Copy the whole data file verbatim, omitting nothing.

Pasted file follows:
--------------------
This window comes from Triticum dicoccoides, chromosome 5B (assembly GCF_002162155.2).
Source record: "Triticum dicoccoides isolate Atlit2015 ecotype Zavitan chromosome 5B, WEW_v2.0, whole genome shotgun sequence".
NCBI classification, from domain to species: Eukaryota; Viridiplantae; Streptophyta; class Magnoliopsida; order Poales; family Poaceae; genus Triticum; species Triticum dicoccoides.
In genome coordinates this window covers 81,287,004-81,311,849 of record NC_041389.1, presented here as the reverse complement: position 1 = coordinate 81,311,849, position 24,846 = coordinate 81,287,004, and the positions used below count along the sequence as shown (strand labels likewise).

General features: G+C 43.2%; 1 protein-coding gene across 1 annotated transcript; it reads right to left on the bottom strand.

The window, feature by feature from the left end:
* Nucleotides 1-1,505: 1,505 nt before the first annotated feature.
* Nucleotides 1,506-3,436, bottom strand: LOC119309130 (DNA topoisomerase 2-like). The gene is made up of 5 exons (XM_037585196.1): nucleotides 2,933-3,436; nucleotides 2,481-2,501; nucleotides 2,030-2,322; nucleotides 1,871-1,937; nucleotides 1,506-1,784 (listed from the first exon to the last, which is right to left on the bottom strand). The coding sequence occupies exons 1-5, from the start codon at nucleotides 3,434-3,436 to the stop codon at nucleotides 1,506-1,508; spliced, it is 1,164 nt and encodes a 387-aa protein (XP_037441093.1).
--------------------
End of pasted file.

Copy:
This window comes from Triticum dicoccoides, chromosome 5B (assembly GCF_002162155.2).
Source record: "Triticum dicoccoides isolate Atlit2015 ecotype Zavitan chromosome 5B, WEW_v2.0, whole genome shotgun sequence".
NCBI classification, from domain to species: Eukaryota; Viridiplantae; Streptophyta; class Magnoliopsida; order Poales; family Poaceae; genus Triticum; species Triticum dicoccoides.
In genome coordinates this window covers 81,287,004-81,311,849 of record NC_041389.1, presented here as the reverse complement: position 1 = coordinate 81,311,849, position 24,846 = coordinate 81,287,004, and the positions used below count along the sequence as shown (strand labels likewise).

General features: G+C 43.2%; 1 protein-coding gene across 1 annotated transcript; it reads right to left on the bottom strand.

The window, feature by feature from the left end:
* Nucleotides 1-1,505: 1,505 nt before the first annotated feature.
* Nucleotides 1,506-3,436, bottom strand: LOC119309130 (DNA topoisomerase 2-like). The gene is made up of 5 exons (XM_037585196.1): nucleotides 2,933-3,436; nucleotides 2,481-2,501; nucleotides 2,030-2,322; nucleotides 1,871-1,937; nucleotides 1,506-1,784 (listed from the first exon to the last, which is right to left on the bottom strand). The coding sequence occupies exons 1-5, from the start codon at nucleotides 3,434-3,436 to the stop codon at nucleotides 1,506-1,508; spliced, it is 1,164 nt and encodes a 387-aa protein (XP_037441093.1).